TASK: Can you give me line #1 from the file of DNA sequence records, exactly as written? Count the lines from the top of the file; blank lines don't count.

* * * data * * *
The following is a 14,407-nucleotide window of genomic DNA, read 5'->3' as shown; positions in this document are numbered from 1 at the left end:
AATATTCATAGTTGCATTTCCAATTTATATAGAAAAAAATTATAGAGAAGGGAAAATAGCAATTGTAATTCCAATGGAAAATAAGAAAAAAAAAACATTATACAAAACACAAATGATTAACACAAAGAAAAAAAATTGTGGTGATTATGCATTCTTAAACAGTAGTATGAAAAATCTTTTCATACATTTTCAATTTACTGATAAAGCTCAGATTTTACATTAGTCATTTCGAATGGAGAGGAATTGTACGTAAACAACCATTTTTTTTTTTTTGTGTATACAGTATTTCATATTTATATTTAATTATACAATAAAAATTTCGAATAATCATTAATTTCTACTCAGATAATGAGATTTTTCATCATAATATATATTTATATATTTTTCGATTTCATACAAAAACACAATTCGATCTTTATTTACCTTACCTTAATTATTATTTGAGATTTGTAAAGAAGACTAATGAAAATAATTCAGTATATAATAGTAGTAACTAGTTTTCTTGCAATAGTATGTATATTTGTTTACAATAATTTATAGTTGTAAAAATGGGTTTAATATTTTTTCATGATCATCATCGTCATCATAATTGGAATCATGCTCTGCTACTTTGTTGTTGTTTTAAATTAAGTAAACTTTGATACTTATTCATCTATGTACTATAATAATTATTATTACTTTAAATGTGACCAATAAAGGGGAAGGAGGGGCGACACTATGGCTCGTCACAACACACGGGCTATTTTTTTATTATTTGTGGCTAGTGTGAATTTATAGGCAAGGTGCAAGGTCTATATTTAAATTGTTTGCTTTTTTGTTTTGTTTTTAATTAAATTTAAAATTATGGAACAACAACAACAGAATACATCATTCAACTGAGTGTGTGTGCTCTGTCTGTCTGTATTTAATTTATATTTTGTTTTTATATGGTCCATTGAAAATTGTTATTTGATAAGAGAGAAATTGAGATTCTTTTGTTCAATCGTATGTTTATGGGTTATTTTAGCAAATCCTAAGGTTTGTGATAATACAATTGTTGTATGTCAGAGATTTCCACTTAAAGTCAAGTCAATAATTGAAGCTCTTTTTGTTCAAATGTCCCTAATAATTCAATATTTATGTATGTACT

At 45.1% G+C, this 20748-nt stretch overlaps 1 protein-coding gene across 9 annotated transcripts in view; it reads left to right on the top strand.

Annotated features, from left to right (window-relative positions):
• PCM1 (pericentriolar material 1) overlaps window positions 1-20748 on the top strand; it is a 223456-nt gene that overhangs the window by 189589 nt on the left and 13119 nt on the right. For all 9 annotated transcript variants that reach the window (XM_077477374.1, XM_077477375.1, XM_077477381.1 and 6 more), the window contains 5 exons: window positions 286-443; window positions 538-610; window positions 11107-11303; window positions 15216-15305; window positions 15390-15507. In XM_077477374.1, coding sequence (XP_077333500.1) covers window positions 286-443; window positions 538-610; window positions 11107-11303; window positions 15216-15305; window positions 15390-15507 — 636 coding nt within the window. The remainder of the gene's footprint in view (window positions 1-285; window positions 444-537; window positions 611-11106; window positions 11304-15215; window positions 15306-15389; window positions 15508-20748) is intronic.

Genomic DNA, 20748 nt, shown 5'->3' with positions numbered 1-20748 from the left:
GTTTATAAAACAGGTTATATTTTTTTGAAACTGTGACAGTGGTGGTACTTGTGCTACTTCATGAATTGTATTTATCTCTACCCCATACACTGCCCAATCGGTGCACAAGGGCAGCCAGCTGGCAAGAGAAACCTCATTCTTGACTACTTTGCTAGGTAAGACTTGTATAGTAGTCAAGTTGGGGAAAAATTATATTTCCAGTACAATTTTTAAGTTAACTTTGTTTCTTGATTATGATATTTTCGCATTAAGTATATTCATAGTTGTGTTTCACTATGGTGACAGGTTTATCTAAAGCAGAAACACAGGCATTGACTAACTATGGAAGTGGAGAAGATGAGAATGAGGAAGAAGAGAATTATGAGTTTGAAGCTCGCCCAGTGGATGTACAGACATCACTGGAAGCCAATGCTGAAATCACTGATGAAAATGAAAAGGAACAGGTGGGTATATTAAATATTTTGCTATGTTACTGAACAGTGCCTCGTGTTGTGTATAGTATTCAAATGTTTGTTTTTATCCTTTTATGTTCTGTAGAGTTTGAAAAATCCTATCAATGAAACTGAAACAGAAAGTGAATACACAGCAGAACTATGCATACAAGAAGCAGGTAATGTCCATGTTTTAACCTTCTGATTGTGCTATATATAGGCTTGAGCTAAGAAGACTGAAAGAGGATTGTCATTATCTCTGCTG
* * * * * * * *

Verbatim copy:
The following is a 14,407-nucleotide window of genomic DNA, read 5'->3' as shown; positions in this document are numbered from 1 at the left end: